Mayfield was arrested Tuesday night and charged possessing 1.5 grams of meth, according to records from the Catawba County Sheriff’s Office. Mayfield, 42, posted $3,000 bond and was scheduled to appear in district court on Wednesday. A call to the clerk’s office in Newton was not immediately returned Wednesday afternoon.

Detectives from neighboring Lincoln County said roughly $100,000 worth of items that belonged to businesses in that county were also found at Mayfield’s home, and they plan to charge him with possession of stolen goods.

The Lincoln County Sheriff’s Office says Mayfield had heavy equipment parts, welders and welding accessories, truck parts, an engraving machine and other items that they say were reported stolen from two businesses in late 2010 and early 2011.

The phone rang unanswered at Mayfield’s home in the town of Catawba multiple times Wednesday. It wasn’t immediately clear if he has a lawyer representing him in the drug case.

The former Sprint Cup driver was suspended from NASCAR in May 2009 after failing a random drug test. Mayfield denied he was using an illegal drug, but NASCAR said he tested positive for methamphetamines.

In unsuccessful legal challenges to his suspension, Mayfield said his positive test stemmed from a mix of an over-the-counter allergy medication and the prescription drug Adderall.

“Having just heard and read the news about the Jeremy Mayfield incident, we will have to see how the facts play out,” NASCAR spokesman Kerry Tharp said in an e-mail message. “NASCAR’s goal in its substance abuse program has always been to keep competitors safe and create treatment opportunities for those who need it.”

An 18-year-old and a 26-year-old are being held without bond, awaiting a Monday court date on drug charges.
Police on Thursday searched a Poor Valley home and seized a red phosphorus methamphetamine lab, charging the man and woman with a number of felony drug charges.
According to the federal government, red phosphorus, often obtained from matches, is combined with iodine to produce hydriodic acid. Hydriodic acid is used to convert pseudoephedrine to methamphetamine.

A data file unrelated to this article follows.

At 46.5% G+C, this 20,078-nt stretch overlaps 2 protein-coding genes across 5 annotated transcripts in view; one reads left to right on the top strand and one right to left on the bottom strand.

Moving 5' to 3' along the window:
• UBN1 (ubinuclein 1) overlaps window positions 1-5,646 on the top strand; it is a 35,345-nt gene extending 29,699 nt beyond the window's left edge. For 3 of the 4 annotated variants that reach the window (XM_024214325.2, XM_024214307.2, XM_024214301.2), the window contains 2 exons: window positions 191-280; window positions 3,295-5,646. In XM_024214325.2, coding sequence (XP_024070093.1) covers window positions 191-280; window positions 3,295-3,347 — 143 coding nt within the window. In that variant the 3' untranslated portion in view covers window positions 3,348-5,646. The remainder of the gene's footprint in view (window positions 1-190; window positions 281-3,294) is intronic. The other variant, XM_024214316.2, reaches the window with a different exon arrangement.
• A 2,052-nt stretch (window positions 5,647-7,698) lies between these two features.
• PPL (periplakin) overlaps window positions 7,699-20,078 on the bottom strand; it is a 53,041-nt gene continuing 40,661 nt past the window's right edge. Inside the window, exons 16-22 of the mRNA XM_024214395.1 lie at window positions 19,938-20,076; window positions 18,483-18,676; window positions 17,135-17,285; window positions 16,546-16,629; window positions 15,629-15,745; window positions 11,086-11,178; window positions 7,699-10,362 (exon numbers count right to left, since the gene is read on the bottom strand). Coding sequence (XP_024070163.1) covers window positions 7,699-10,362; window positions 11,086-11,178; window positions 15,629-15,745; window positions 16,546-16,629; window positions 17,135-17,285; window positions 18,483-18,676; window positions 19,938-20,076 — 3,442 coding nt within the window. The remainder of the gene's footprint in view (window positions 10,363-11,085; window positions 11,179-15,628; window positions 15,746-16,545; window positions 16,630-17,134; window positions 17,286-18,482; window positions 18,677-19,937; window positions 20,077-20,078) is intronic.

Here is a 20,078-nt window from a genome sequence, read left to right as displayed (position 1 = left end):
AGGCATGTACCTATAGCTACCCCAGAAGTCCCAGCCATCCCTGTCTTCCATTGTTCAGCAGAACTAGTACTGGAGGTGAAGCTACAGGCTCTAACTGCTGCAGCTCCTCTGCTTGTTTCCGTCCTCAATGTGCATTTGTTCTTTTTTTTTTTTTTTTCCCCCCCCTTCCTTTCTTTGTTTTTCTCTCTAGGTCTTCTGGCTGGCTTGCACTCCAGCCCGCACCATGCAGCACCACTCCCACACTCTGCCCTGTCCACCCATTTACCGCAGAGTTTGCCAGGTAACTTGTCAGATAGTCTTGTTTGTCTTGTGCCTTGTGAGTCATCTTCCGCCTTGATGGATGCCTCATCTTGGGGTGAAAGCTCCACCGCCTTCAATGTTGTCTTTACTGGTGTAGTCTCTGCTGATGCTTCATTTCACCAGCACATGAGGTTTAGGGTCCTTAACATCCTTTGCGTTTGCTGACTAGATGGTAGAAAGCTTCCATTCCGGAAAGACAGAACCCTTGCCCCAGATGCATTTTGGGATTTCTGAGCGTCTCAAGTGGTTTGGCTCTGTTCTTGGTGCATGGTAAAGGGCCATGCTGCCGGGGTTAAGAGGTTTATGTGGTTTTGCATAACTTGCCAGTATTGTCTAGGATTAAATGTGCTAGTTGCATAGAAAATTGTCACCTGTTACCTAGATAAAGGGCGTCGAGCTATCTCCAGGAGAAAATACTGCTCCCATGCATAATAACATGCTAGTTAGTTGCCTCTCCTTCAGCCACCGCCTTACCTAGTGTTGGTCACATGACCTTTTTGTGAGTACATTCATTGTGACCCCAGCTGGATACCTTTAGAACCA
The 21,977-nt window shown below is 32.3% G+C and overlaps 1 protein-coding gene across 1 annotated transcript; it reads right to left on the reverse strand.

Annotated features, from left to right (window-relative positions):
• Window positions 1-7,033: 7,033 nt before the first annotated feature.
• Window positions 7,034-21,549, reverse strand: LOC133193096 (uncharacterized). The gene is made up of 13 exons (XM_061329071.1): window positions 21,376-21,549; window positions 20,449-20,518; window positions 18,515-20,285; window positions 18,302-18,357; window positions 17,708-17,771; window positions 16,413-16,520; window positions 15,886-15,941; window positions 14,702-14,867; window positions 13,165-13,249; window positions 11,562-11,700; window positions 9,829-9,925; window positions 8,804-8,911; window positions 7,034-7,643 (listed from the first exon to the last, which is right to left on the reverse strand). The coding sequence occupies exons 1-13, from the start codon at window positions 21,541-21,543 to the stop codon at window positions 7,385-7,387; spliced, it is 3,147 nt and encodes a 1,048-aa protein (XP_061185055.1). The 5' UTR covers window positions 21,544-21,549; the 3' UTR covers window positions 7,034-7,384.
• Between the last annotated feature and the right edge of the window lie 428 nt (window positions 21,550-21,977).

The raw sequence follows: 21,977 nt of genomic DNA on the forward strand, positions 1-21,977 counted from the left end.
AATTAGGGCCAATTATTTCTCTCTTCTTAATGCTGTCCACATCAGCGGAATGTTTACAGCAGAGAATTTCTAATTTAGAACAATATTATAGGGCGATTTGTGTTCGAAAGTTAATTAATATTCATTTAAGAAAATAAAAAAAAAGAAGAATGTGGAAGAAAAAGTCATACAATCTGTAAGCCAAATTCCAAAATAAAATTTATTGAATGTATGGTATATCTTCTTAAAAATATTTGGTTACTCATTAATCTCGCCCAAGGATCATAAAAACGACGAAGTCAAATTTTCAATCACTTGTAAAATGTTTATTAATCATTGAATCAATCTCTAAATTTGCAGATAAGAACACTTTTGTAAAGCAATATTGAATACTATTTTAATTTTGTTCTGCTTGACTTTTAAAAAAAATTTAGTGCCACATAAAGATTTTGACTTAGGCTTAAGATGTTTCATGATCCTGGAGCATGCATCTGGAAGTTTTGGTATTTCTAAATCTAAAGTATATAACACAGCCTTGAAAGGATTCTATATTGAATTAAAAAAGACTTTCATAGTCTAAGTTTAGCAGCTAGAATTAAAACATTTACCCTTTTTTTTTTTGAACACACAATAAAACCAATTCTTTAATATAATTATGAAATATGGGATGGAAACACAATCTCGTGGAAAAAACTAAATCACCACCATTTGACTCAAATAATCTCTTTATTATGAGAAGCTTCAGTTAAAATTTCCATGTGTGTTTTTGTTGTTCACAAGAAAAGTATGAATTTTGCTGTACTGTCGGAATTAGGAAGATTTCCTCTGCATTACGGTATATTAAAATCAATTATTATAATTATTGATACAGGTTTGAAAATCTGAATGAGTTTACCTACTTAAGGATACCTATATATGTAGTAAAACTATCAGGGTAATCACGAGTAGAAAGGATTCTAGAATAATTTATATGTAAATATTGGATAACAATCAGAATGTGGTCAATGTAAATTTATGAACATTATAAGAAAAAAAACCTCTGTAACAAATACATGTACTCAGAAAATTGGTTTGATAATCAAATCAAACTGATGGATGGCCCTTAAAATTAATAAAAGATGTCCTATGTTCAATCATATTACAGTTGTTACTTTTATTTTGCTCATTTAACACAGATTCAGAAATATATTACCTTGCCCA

Sheriff Fred Newman said the Saltville home was searched Oct. 27, in the early morning.
Dustin Trent Snead, the 18-year-old, of the home, was charged with possession of precursors with the intent to manufacture methamphetamine, conspiring to manufacture methamphetamine and possession of Schedule I or II controlled substance.
The 26-year-old, Melanie Hope Widener, of Glade Spring, was charged with the same. Both are being held without bond at the Southwest Virginia Regional Jail in Abingdon.
“Ironically,” Newman said, “Widener was out on bond for methamphetamine related charges at the time this arrest.”
The Washington County Sheriff’s Office was joined in the search by the Smyth County Sheriff’s Office, Glade Spring Police Department, Abingdon Police Department, Virginia State Police and the DEA.

ACKERMAN, Miss. (WTVA) _ A week-long investigation into crystal methamphetamine has lead to the arrest of a Choctaw County man.

The Mississippi Bureau of Narcotics reports agents arrested Arturo Lopez Sanchez, 41, Monday after they served a search warrant at his home on Henson Road in Weir.

Authorities say they found nearly 30 grams of methamphetamine and a government-issued bullet-resistant vest during the search.

Sanchez is being held without bond on felony charges of possession of methamphetamine.

A 27-YEAR-OLD Yarraville man who used beer bottles to smuggle 55 kilograms of cocaine and methamphetamine into Australia faces life imprisonment and a fine of up to $750,000.